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The Latest Insights into Employee Absence Data

Employee Absences

The 3rd annual report from the Frontline Research & Learning Institute is now available, featuring insights around employee absences, substitute placement and hiring data in K-12 over the past three years. In addition, it’s the Institute’s first annual report to delve into data around employee absences by district locale and size.

Let’s explore three of the key statistics on employee absences and substitute management activity uncovered in this report.

Fewer Employee Absences Requiring a Substitute

The average number of absences taken by employees requiring a substitute has declined to just under eleven days per year — a six percent decrease from the 2015-16 school year. In contrast, the average number of absences taken by employees that do not require a substitute rose by six percent over the same timeframe.


Lower Fill Rates

With teachers out of the classroom less frequently, and therefore requiring substitutes less often, one might expect to see fill rates rise. However, fill rates have in fact decreased slightly over the past three years — perhaps due to higher percentages of non-working substitutes.

Lower Fill Rates

Lost Instructional Time

Lower fill rates across the country opens the potential for lost instructional time. Assuming an average of sixty students per teacher, considering the difference between elementary and secondary teachers, this data suggests a nationwide loss of approximately 850 million instructional days due to unfilled classrooms during the 2017-18 school year alone.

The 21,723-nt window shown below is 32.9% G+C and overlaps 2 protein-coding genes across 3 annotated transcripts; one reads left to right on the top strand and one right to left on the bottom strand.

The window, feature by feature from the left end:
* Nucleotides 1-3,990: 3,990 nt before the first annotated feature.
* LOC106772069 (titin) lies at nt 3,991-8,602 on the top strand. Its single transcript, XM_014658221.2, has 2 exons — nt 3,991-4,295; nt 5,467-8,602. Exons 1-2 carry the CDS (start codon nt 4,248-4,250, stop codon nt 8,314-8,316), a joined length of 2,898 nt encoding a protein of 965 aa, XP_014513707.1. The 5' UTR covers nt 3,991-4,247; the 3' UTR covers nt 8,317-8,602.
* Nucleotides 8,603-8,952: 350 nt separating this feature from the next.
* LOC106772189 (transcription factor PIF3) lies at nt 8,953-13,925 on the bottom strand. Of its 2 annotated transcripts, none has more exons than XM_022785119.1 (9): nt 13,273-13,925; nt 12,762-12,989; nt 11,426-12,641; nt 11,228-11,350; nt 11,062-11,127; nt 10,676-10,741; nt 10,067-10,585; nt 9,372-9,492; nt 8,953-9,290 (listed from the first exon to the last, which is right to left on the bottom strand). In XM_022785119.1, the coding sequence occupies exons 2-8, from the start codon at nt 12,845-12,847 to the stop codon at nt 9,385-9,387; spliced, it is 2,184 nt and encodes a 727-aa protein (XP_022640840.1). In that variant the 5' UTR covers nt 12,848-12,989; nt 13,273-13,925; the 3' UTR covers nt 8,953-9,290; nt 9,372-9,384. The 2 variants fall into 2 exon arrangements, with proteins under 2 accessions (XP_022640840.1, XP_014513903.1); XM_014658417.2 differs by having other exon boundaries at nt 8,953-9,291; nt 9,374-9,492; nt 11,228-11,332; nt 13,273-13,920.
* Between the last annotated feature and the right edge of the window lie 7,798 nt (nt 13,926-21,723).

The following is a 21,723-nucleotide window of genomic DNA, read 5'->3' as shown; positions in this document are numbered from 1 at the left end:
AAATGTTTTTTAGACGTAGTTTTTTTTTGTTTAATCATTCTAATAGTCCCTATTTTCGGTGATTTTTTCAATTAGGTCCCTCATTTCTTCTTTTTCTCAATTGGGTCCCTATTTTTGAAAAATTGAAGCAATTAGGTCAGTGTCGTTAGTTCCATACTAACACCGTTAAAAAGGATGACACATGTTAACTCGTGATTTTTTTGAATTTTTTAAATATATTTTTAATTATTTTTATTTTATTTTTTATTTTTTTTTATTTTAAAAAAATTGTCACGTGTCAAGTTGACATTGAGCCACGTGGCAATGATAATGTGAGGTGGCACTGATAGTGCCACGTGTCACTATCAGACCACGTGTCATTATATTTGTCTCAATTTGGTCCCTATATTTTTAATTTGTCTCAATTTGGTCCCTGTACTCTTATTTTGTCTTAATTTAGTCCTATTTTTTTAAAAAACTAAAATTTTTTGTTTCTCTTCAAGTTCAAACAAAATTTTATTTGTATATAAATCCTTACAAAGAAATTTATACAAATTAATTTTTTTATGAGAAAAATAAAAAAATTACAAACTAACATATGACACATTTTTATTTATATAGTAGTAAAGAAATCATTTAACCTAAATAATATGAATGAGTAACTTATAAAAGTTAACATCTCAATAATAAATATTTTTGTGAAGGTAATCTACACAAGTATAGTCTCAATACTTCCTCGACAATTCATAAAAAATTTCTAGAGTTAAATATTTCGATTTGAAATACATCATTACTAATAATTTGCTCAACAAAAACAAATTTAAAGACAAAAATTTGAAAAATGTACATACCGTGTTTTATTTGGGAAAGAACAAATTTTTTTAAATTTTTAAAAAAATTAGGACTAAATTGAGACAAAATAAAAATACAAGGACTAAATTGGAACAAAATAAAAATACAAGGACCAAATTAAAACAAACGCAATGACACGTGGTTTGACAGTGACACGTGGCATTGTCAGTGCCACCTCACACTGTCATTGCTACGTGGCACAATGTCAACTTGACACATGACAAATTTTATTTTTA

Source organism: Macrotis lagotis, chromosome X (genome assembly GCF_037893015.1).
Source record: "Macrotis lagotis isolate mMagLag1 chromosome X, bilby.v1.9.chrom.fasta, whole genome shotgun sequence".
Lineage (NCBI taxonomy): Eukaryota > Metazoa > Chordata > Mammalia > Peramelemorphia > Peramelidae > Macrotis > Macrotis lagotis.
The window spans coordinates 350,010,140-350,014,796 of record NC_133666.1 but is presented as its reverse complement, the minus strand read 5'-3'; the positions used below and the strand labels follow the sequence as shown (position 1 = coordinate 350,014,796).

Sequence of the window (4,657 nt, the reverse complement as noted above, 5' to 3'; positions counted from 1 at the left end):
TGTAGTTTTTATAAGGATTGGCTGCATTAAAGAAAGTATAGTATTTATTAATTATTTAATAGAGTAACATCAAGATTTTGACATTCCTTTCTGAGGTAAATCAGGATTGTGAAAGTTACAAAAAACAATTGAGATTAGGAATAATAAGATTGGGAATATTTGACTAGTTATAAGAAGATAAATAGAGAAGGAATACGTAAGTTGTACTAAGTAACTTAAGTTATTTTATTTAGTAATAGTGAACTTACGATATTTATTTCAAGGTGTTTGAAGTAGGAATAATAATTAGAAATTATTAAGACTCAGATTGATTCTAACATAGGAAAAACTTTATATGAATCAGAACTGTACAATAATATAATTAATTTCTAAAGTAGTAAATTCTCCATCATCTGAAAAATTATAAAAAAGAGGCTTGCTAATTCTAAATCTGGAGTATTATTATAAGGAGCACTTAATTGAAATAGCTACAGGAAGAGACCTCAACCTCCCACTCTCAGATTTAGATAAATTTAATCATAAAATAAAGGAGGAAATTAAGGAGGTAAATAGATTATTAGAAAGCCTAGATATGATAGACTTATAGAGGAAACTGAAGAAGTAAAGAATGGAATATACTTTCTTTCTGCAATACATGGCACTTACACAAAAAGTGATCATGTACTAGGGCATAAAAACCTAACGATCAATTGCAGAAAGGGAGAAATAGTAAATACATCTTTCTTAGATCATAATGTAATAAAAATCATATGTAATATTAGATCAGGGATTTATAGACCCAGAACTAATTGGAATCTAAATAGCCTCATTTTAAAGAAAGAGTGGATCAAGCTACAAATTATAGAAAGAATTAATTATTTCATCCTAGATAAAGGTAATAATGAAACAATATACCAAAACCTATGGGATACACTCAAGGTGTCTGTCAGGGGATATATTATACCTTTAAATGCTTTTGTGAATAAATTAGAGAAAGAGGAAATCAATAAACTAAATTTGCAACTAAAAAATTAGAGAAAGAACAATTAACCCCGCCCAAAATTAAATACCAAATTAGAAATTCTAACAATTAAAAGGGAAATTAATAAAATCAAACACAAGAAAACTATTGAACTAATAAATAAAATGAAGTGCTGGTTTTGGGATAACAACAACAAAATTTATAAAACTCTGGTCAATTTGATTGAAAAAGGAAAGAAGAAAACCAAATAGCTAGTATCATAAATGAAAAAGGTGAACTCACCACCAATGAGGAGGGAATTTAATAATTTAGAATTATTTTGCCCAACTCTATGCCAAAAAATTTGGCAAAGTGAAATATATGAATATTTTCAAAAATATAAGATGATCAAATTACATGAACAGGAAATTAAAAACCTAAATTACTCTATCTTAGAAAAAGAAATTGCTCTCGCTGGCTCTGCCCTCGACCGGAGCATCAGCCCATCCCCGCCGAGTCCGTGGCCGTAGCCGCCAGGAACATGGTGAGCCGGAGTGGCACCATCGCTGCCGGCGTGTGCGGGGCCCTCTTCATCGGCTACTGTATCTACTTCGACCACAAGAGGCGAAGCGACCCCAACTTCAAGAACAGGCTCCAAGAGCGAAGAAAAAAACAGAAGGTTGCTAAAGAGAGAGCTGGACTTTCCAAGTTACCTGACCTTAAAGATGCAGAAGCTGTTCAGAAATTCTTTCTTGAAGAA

What do these findings mean for you? Check out this blog post on FrontlineEducation.com for actionable tips and strategies.

Raegen Miller

Raegen Miller is the Research Director for FutureEd. Immediately prior to joining the center, Raegen served as vice president for research partnerships at Teach for America. Raegen also worked at the Center for American Progress on issues of human capital and fiscal equity in elementary and secondary education. Earlier, Raegen was a National Academy of Education/Spencer Postdoctoral Fellow affiliated with the Center on Reinventing Public Education at the University of Washington. He holds a doctorate in Administration, Planning, and Social Policy from the Harvard Graduate School of Education, where he taught courses on applied data analysis and the foundations of schooling and teaching. Raegen’s work in education research and policy is grounded in many years of teaching high school mathematics. Raegen completed his teacher training at Stanford University, and holds an M.S. in mathematics from Cal Poly, San Luis Obispo.